point I said to the person sitting next to me, “It looks like
Paul is not on his game tonight.”  Boy was I wrong!

After overcoming that rough start Brandon Paul lit up the
Assembly Hall like never before and it made me think of the
word “perseverance.”  How often do we let a rough start drag
us down to a frustrating finish?  We can take each day of our
lives and relate it to that.  What we need to remember is that
a rough start does not guarantee a rough finish.

Even in living out our faith in Christ we have difficult
seasons.  That’s why Paul (Not Brandon) writes in Philippians
3:12 “But I press on to take hold of that for which Christ
Jesus took hold of me.”  Jesus promises a good finish if we
will place our trust in him and persevere.

Samuel Johnson once said, “Great works are performed not by
strength but by perseverance.”  Most everyone knows that
Abraham Lincoln persevered through many, many failures before
finally becoming one of our greatest Presidents ever.

We need to remember that the word “persevere” comes from the
prefix “per” which means “through.”  When you put that with
the word “severe” it means to keep pressing on, trusting God,
looking up, even through difficult circumstances.”  I’m sure
that some of you are in that difficult circumstance right now.

The great preacher of many years ago Charles Spurgeon said,
“By perseverance the snail reached the ark.”  Last night was
just a basketball game (a great one at that) but it reminded
me once again how important it is to press on, even when your
game starts with four straight turnovers.

Make it personal:  Press on, look to Jesus, pray about your
situation and don’t give up.  Give your failures, your
shortcomings, and your challenges to Christ and ask him to
give you the strength to press on in your life.  At the end of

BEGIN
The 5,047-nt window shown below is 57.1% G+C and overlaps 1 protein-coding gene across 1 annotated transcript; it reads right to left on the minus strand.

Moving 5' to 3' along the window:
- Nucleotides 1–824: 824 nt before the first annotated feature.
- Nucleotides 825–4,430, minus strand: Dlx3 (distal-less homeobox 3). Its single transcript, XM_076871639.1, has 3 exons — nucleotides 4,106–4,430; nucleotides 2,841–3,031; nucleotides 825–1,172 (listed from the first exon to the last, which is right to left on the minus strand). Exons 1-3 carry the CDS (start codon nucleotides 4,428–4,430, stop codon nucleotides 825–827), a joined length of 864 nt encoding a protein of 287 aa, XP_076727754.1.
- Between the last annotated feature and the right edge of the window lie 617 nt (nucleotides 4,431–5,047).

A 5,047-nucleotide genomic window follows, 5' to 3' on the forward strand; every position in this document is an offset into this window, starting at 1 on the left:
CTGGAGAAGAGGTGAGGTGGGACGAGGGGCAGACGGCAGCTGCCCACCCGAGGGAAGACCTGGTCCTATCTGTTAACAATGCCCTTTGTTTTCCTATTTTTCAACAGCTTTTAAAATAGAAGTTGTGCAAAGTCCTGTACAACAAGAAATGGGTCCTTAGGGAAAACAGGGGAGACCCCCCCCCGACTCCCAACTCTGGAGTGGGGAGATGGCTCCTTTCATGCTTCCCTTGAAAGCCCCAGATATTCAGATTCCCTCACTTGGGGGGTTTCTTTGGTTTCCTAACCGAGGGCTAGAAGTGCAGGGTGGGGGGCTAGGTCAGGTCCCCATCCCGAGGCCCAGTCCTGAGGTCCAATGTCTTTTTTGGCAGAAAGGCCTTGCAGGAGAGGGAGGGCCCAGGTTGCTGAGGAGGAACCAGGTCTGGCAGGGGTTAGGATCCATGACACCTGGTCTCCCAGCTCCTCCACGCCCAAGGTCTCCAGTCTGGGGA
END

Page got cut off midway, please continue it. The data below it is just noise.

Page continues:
the day you just might get carried off of the court on
someone’s shoulders. (Brandon Paul did last night)

Have a blessed week,
Glen Rhodes, Minister of Discipling and Community Life

Arthur Mennonite Church


“Wisdom of their ways”

This Weeks Devotional:  “Wisdom of their ways”
Read: Psalm 36:9; Proverbs 10:11; Proverbs 13:14; Proverbs 16:22

Every other week I go to the Arthur Home to read to the residents there.  I spend a half hour reading various books from start to finish over time.  Recently I started reading Billy Graham’s new book entitled “Nearing Home, Life, Faith, and Finishing Well.”  It has been interesting to see and hear some of their responses as they listen to Pastor Graham’s wisdom of 93 years. (Many of them are close to the same age as Billy Graham and can relate to what he writes)

It has been a good experience for me as well.  As we begin a new year I am reminded again about the wisdom that the older generation has to share with us.  In those scriptures above David and Solomon remind us as well about the “words of the Godly” and the “life giving fountain” of wisdom that older believers have to share with us.

Even those who are 10 years older have had 10 more years of experiences, and life situations to learn and grow from.  We would be wise to tap into that wisdom and use their stories and their advice to help us in our Christian journey.

It is also important for us to think about who we can mentor.  At any age there is always someone younger that can be helped by some of the experiences that you have had and learned from.  When we encourage the next generation of Christians we are planting seeds for God’s kingdom that will flourish long after our time on earth is over.

I ran across a poem by Lanette Kissel that says it well….

“They have made their share of mistakes, may have learned life’s lessons the hard way.  It has taken years of living and learning to turn their hair to lovely shades of gray.  Though their hearing and eyesight may be weak, and the gait of their walk may be slow, they are able to point you in the direction it would be best for you to go.  They have seen the sun rise and set on an endless number of days.  You know you can surely benefit from the wisdom of their ways.  Do you find that they are truly wise, or do you think of them as simply old?  Yet realize that their knowledge and insight are worth more than silver and gold.”

Make it personal:  Who is a mentor to you?  Who can you mentor?  These are good questions to ask as we begin a New Year.  Remember that each interaction you have with an older or younger person may be an opportunity to learn or to teach.

Many blessings in the year ahead,
Glen Rhodes, Minister of Discipling and Community Life
Arthur Mennonite Church



“Messiah”

This Weeks Meditation:  “Messiah”
Read: John 1:35-42

The past several weeks I have been writing about various Christmas songs that we have sung through the generations. This week I am writing about one that is not sung as often as it is listened to.  The original title of this musical composition was known simply as “Messiah.”  Through the years however it has become known as “Handel’s Messiah” for the one who composed it many years ago.